How To Sing If You Are Sick Or Fatigued
There have been many times in my life as a singer where I have had to sing while under the effects of a nasty flu or fatigue from a heavy vocal session the night before.
For most singers the first reaction to this situation is PANIC! This is a naturally reaction to such a situation. Negative thoughts immediately start to rush through your mind:
- “I’m going to embarrass myself”
- “If I cancel I will let so many people down”
- “I could damage my voice”
- “My reputation will be tarnished”
These are all thoughts that I have had myself over the years and they are all valid thoughts. However it doesn’t have to be all doom and gloom. There are certain things you can do to give yourself the best chance to get through a performance with little to no evidence that you weren’t at your best.
The First Question You Should Ask Yourself
How serious is it? Are your symptoms affecting your vocal ability or not? It is very possible to sing through a simple cold or virus. As long as your vocal cords aren’t being affected, physically your voice and performance ability shouldn’t change.
Let’s say that your voice has been affected and you are finding it hard to sing, you have lost range and control. What then? Don’t panic just yet.
Your first step is to go and see your Doctor. I know that sounds like a no-brainer but so many singers put this off until the last minute. If it’s an infection to your sinus (like what I have right now!) throat or chest, the earlier you get on medication the quicker you will be back at your best.
There are many lozenges and remedies on the market that will relieve pain and inflammation. You need to keep away from anything that contains alcohol or menthol as they can dehydrate the voice and make it ever harder to sing. You also need to avoid anything with antiseptic in it. Yes antiseptic will numb the pain but it will also numb the control of your voice. What I suggest in the form of self medication is:
- Non Alcoholic Lozenges
- A Quality Vocal Spray
- Honey and Lemon Drinks
There are plenty of lozenges on the market which are singer friendly. I recommend Slippery Elm Cherry Lozenges. If in doubt ask your pharmacist. A quality vocal spray is vital to replace saliva and relieve dryness in the throat. I use Farleys Entertainers Secret Throat Relief Spray which is readily available on the net. Honey and lemon drinks are great soothe the throat and clear the nasal cavity. Here is the recipe I use:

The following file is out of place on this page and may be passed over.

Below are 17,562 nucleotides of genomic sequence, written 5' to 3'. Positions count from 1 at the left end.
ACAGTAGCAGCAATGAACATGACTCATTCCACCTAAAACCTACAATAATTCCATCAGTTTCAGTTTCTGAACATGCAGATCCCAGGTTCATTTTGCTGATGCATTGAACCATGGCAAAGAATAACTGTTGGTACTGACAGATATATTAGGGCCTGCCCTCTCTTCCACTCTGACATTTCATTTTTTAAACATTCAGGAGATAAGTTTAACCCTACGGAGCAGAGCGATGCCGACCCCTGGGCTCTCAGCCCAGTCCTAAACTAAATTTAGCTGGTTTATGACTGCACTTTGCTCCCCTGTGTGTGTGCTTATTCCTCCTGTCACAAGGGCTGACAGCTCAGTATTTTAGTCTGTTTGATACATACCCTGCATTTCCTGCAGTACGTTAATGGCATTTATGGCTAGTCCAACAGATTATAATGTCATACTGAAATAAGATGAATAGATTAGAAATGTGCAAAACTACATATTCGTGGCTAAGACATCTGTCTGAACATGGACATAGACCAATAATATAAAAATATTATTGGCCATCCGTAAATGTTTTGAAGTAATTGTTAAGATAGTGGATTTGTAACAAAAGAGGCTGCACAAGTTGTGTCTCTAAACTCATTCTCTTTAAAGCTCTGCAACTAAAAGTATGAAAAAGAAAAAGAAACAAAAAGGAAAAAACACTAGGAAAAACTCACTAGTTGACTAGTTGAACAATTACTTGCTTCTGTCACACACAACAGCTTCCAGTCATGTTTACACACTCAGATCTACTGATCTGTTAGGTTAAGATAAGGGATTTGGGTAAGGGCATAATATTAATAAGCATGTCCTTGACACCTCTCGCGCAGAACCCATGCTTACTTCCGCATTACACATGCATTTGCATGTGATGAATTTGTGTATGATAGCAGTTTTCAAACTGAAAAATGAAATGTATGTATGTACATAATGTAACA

- Squeeze 2 Lemons
- 1 Tablespoon of Honey
- 2 Dissolved Paracetamol Tablets
- 1 Cup of Boiling Water
Every 10% Helps
There isn’t an instant miracle cure that is going to get your voice back to its brilliant best. There are however other things which I called the 10 percenters that when combined can take you from the despair of being 40% vocally fit to a more manageable 80% vocal fitness. I have already discussed the use of self medication which will usually get you an extra 10%.
- A Hot Shower (with exhaust fan off)
- The Pot and Towel Technique
- Steam Inhaler
A hot shower first thing in the morning with the exhaust fan off is a great way to get your voice heading in the right direction. By closing the room off and turning the exhaust fan off you will create a sauna effect which will add instant moisture to your throat and help clear your sinus. I always combine this with a gentle vocal warm up for an instant 10% improvement to my voice.
Throughout the day you should continue to steam your voice as it will help reduce any swelling in your throat and vocal cords. There are a few ways you can do this:
Have multiple hot showers throughout the day, which isn’t the strategy I advise. Your family or housemates won’t appreciate the lack of hot water at the end of the day, or the massive energy bill at the end of the month!
Use the Pot and Towel Technique. This involves boiling a pot of water and sitting with your head hovering over the steam. Placing a towel over your head and pot will keep the steam from escaping and create a mini sauna for your face.
My preferred steaming technique is the use of a personal steam inhaler. They are compact enough to take with you to your gig or dressing room and unlike the pot and towel technique you will isolate the steam to your throat and nose and not your entire face! I recommend Mabis Healthcare Steam Inhaler